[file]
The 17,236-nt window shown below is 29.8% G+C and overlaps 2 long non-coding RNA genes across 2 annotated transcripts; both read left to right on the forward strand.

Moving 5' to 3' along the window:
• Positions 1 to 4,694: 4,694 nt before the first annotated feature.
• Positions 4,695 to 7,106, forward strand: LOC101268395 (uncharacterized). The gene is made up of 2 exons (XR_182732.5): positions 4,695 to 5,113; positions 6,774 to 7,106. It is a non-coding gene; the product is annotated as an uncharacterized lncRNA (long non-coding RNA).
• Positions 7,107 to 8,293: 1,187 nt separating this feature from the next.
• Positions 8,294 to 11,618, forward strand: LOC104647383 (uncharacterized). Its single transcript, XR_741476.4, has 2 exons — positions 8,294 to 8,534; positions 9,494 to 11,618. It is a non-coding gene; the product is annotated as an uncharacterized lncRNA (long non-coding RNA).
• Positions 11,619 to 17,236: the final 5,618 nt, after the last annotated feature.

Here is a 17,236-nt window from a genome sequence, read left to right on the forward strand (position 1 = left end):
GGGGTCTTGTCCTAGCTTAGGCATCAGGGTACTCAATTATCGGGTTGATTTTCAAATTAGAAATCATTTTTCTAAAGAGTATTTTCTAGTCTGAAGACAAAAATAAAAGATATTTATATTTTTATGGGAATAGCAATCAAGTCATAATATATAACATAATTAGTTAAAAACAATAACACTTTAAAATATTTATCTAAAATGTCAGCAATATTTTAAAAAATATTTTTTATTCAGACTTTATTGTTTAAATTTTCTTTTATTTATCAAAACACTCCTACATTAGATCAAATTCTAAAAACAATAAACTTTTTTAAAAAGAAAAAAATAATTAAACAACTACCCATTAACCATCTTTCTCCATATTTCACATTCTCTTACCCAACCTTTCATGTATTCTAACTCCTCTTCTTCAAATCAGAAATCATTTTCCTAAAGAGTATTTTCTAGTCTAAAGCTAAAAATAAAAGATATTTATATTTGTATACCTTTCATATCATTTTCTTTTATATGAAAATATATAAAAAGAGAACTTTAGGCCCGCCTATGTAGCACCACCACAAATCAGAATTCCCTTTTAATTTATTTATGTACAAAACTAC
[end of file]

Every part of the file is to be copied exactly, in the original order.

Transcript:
The 17,236-nt window shown below is 29.8% G+C and overlaps 2 long non-coding RNA genes across 2 annotated transcripts; both read left to right on the forward strand.

Moving 5' to 3' along the window:
• Positions 1 to 4,694: 4,694 nt before the first annotated feature.
• Positions 4,695 to 7,106, forward strand: LOC101268395 (uncharacterized). The gene is made up of 2 exons (XR_182732.5): positions 4,695 to 5,113; positions 6,774 to 7,106. It is a non-coding gene; the product is annotated as an uncharacterized lncRNA (long non-coding RNA).
• Positions 7,107 to 8,293: 1,187 nt separating this feature from the next.
• Positions 8,294 to 11,618, forward strand: LOC104647383 (uncharacterized). Its single transcript, XR_741476.4, has 2 exons — positions 8,294 to 8,534; positions 9,494 to 11,618. It is a non-coding gene; the product is annotated as an uncharacterized lncRNA (long non-coding RNA).
• Positions 11,619 to 17,236: the final 5,618 nt, after the last annotated feature.

Here is a 17,236-nt window from a genome sequence, read left to right on the forward strand (position 1 = left end):
GGGGTCTTGTCCTAGCTTAGGCATCAGGGTACTCAATTATCGGGTTGATTTTCAAATTAGAAATCATTTTTCTAAAGAGTATTTTCTAGTCTGAAGACAAAAATAAAAGATATTTATATTTTTATGGGAATAGCAATCAAGTCATAATATATAACATAATTAGTTAAAAACAATAACACTTTAAAATATTTATCTAAAATGTCAGCAATATTTTAAAAAATATTTTTTATTCAGACTTTATTGTTTAAATTTTCTTTTATTTATCAAAACACTCCTACATTAGATCAAATTCTAAAAACAATAAACTTTTTTAAAAAGAAAAAAATAATTAAACAACTACCCATTAACCATCTTTCTCCATATTTCACATTCTCTTACCCAACCTTTCATGTATTCTAACTCCTCTTCTTCAAATCAGAAATCATTTTCCTAAAGAGTATTTTCTAGTCTAAAGCTAAAAATAAAAGATATTTATATTTGTATACCTTTCATATCATTTTCTTTTATATGAAAATATATAAAAAGAGAACTTTAGGCCCGCCTATGTAGCACCACCACAAATCAGAATTCCCTTTTAATTTATTTATGTACAAAACTAC